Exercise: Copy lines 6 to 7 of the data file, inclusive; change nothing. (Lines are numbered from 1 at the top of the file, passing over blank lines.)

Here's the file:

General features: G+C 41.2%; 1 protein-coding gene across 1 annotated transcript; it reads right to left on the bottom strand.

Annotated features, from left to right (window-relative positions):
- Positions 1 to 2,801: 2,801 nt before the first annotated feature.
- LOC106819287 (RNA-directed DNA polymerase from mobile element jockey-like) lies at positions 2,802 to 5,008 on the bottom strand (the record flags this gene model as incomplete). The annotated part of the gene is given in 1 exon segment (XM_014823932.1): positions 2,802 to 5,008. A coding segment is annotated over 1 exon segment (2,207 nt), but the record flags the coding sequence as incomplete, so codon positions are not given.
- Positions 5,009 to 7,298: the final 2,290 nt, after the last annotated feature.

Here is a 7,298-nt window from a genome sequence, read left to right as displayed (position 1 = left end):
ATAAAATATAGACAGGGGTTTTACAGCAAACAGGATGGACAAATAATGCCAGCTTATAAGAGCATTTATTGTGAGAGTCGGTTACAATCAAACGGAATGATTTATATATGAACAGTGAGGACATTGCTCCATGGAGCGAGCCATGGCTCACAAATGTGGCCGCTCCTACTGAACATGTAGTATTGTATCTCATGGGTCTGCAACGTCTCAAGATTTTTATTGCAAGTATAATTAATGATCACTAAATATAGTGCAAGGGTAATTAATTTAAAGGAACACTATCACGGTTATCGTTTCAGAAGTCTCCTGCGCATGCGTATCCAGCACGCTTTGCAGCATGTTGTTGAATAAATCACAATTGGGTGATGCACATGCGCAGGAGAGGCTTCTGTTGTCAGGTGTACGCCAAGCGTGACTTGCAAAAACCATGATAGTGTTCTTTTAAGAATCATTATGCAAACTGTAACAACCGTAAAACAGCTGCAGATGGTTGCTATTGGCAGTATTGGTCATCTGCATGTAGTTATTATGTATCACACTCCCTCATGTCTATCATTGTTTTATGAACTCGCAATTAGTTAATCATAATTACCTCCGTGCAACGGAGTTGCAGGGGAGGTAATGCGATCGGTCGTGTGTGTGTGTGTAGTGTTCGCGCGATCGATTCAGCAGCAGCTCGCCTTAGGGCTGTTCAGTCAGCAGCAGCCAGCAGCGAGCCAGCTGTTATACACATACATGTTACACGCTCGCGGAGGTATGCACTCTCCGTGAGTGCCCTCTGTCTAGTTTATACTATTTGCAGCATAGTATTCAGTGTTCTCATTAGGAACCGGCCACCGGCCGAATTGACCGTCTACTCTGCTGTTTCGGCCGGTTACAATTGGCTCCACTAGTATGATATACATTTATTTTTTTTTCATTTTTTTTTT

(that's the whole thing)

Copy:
Here is a 7,298-nt window from a genome sequence, read left to right as displayed (position 1 = left end):
ATAAAATATAGACAGGGGTTTTACAGCAAACAGGATGGACAAATAATGCCAGCTTATAAGAGCATTTATTGTGAGAGTCGGTTACAATCAAACGGAATGATTTATATATGAACAGTGAGGACATTGCTCCATGGAGCGAGCCATGGCTCACAAATGTGGCCGCTCCTACTGAACATGTAGTATTGTATCTCATGGGTCTGCAACGTCTCAAGATTTTTATTGCAAGTATAATTAATGATCACTAAATATAGTGCAAGGGTAATTAATTTAAAGGAACACTATCACGGTTATCGTTTCAGAAGTCTCCTGCGCATGCGTATCCAGCACGCTTTGCAGCATGTTGTTGAATAAATCACAATTGGGTGATGCACATGCGCAGGAGAGGCTTCTGTTGTCAGGTGTACGCCAAGCGTGACTTGCAAAAACCATGATAGTGTTCTTTTAAGAATCATTATGCAAACTGTAACAACCGTAAAACAGCTGCAGATGGTTGCTATTGGCAGTATTGGTCATCTGCATGTAGTTATTATGTATCACACTCCCTCATGTCTATCATTGTTTTATGAACTCGCAATTAGTTAATCATAATTACCTCCGTGCAACGGAGTTGCAGGGGAGGTAATGCGATCGGTCGTGTGTGTGTGTGTAGTGTTCGCGCGATCGATTCAGCAGCAGCTCGCCTTAGGGCTGTTCAGTCAGCAGCAGCCAGCAGCGAGCCAGCTGTTATACACATACATGTTACACGCTCGCGGAGGTATGCACTCTCCGTGAGTGCCCTCTGTCTAGTTTATACTATTTGCAGCATAGTATTCAGTGTTCTCATTAGGAACCGGCCACCGGCCGAATTGACCGTCTACTCTGCTGTTTCGGCCGGTTACAATTGGCTCCACTAGTATGATATACATTTATTTTTTTTTCATTTTTTTTTT